Tuesday, April 10, 2007

Cautionary Note about the Gospel of Judas

One of my readers asked me a while back if I knew when the critical edition of the Gospel of Judas was going to be published. Marvin Meyer has told me that the critical edition is in press and he believes that it will be released in June 2007.

I am assuming that the edition will contain facsimile photographs of the leaves, at least that is what I understood from the conversations that took place at Madeleine Scopello's conference on the Gospel of Judas at the Sorbonne last October.

The manner in which this critical edition has come into publication is a bit odd in my opinion, since the Coptic transcription has not yet been openly discussed by scholars worldwide. It is much better if photographs and access to the manuscript itself are made available to scholars so that suggestions for reconstructions can be made before the critical edition is generated. At least this is how the Nag Hammadi materials were published thanks to the efforts and foresight of James Robinson.

This process has been reversed for the Tchacos Codex, so I imagine that the National Geographic critical edition will probably only be the "first" edition to be released, since once it is published, scholars can examine the photographs and transcription more closely to offer other solutions for problematic areas of the text. So I continue to caution scholars now working on the Gospel of Judas to be aware that the reconstructions offered by the National Geographic team may or may not need correction once scholars world wide have the opportunity to study the manuscript and/or photographs.
I myself have been particularly concerned about several areas in the text, not the least of which is the reconstruction of 52.5-6. From day one when I began working on this gospel, I have not been happy with the reconstruction "Seth" and "Christ." Why? Because these figures never appear as archons over the hells. But before we can suggest other options (which there are) with any certainty, we have to be able to see the lacunae and the traces of ink around them. So when June comes around, I will be very anxious to finally have a look for myself.

Anyway, this is only one of about nine problems with the text/translation that I have identified so far (and cover in my forthcoming book: The Thirteenth Apostle: What the Gospel of Judas Really Says), and I don't yet have access to the photographs or the manuscript yet. So I'm writing this post as a cautionary note. There will be much discussion of the critical edition once it is released. This can be counted on.


g. wesley said...

Prof. DeConick, much thanks for the update. In addition to photos of Gospel of Judas I'm interested in what Book of Allogenes may (or may not) add to the discussion of 'Sethianism.' I'm especially interested to read your handling of the Seth/Christ as archon problem in your new book. Do you discuss it at length and in dialogue with the other reconstructions/solutions to which you refer here? Thanks again for the post. Grant W. Adamson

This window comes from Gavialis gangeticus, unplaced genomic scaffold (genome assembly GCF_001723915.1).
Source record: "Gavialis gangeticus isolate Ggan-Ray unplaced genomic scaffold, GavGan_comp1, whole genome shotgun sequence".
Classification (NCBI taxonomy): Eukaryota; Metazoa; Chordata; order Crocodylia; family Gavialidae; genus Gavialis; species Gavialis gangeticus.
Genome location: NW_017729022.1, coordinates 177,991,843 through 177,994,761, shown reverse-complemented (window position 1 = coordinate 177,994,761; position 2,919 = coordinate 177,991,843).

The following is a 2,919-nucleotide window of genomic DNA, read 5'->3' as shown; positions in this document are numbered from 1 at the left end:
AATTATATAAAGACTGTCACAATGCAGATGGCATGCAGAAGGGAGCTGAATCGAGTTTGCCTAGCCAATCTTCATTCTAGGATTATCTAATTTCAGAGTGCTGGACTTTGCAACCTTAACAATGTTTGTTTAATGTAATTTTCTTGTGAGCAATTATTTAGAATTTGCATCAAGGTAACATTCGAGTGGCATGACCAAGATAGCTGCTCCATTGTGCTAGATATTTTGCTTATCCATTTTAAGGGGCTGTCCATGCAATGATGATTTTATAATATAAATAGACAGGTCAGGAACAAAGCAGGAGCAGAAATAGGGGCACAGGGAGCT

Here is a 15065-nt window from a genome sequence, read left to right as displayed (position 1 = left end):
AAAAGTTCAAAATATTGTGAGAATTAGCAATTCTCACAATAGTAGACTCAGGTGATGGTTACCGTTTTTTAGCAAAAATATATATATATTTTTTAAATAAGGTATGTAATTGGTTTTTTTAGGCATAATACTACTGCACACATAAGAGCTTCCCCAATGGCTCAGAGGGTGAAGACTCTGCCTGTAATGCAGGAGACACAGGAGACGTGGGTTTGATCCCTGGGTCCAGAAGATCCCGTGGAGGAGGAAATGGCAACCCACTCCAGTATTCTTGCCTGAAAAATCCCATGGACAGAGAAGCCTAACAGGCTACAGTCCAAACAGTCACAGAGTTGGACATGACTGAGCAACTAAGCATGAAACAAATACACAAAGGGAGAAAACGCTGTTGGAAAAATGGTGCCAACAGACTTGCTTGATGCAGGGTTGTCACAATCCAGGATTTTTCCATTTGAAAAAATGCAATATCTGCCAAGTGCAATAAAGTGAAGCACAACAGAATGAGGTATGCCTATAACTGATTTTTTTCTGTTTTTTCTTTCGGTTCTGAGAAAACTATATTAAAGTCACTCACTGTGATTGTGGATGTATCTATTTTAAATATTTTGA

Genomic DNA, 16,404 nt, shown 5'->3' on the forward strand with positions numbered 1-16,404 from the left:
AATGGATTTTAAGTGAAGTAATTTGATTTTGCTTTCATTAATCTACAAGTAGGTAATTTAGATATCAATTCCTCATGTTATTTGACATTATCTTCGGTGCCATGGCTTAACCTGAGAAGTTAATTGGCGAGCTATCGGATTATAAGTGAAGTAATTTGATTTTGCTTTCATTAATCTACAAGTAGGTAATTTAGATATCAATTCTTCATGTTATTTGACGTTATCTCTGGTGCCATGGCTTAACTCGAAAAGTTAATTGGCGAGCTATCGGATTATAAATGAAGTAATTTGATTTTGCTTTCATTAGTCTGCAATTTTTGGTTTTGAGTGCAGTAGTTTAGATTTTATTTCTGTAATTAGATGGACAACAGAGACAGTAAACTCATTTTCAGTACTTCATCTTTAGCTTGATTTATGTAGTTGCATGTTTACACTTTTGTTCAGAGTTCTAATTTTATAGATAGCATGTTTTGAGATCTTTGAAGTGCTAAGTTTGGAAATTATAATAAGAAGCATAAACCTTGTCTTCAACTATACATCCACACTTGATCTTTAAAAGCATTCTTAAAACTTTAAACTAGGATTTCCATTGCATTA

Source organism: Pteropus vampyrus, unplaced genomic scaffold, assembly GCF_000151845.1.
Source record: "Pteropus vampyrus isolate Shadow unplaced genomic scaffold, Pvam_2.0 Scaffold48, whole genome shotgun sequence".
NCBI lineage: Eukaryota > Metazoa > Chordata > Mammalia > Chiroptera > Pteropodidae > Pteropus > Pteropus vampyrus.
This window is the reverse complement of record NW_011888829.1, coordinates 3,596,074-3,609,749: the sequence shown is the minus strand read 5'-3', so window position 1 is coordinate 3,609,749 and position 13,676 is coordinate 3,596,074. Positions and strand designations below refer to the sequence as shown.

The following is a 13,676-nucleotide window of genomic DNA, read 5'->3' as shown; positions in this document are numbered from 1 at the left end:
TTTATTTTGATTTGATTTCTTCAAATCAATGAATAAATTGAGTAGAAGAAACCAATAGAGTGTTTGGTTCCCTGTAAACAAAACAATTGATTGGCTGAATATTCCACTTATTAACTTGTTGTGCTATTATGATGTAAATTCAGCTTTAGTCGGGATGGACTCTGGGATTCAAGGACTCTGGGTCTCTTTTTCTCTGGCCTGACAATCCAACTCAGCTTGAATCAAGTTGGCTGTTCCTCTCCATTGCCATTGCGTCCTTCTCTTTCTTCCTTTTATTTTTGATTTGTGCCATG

April DeConick said...

Dear Grant,

Yes, I discuss an alternative that Professor John Turner shared with me. So I am entirely dependent upon his reconstruction, which I consider very very likely. But we must see the manuscript itself to be sure.

What the Book of Allogenes might have to tell us is a good question. It is very very fragmentary so I can't even get a good read on who Allogenes is. I am wondering if he is a mythological figure, not the name of a generic person. If this is the case, and he is an Aeon, the Foreigner to this world, this might mean we should reconsider the NH Allogenes text. Anyway, I'm just gabbering here, because I have yet to make a real study of the fragment and postulate real hypotheses about it. But this thought has crossed my mind more than once.

Eric Rowe said...

Thanks for your work on this Dr. DeConick.
May I ask, why did you not wait until you had access to the photographs before publishing your book?
Also, of the several scholars who have already completed books on the Gospel of Judas, do you know which ones did have access to the photos?

April DeConick said...


The only ones who had access to the photos and manuscripts were Kasser, Meyer, Wurst - the original translators.

Because National Geographic has chosen not to release the photos (I suspect so that they have exclusive rights to the publication on Judas) it has left all other scholars in the lurch. So we have had to work from their transcription, and do what we can from it. The academic process is backwards now like it was with the Dead Sea Scrolls.

I decided to go ahead with the publication of my book, because at least I can provide an improved English translation. It worries me immensely that so many scholars already are publishing books based on NG's translation which is very problematic. There has quite literally been created a text that never existed. As soon as I can work through the manuscript photos and the manuscript itself, I will offer a revised version. But this will take a couple of years to do well, and I want scholars worldwide to begin working on the Coptic so we can all together establish a critical text.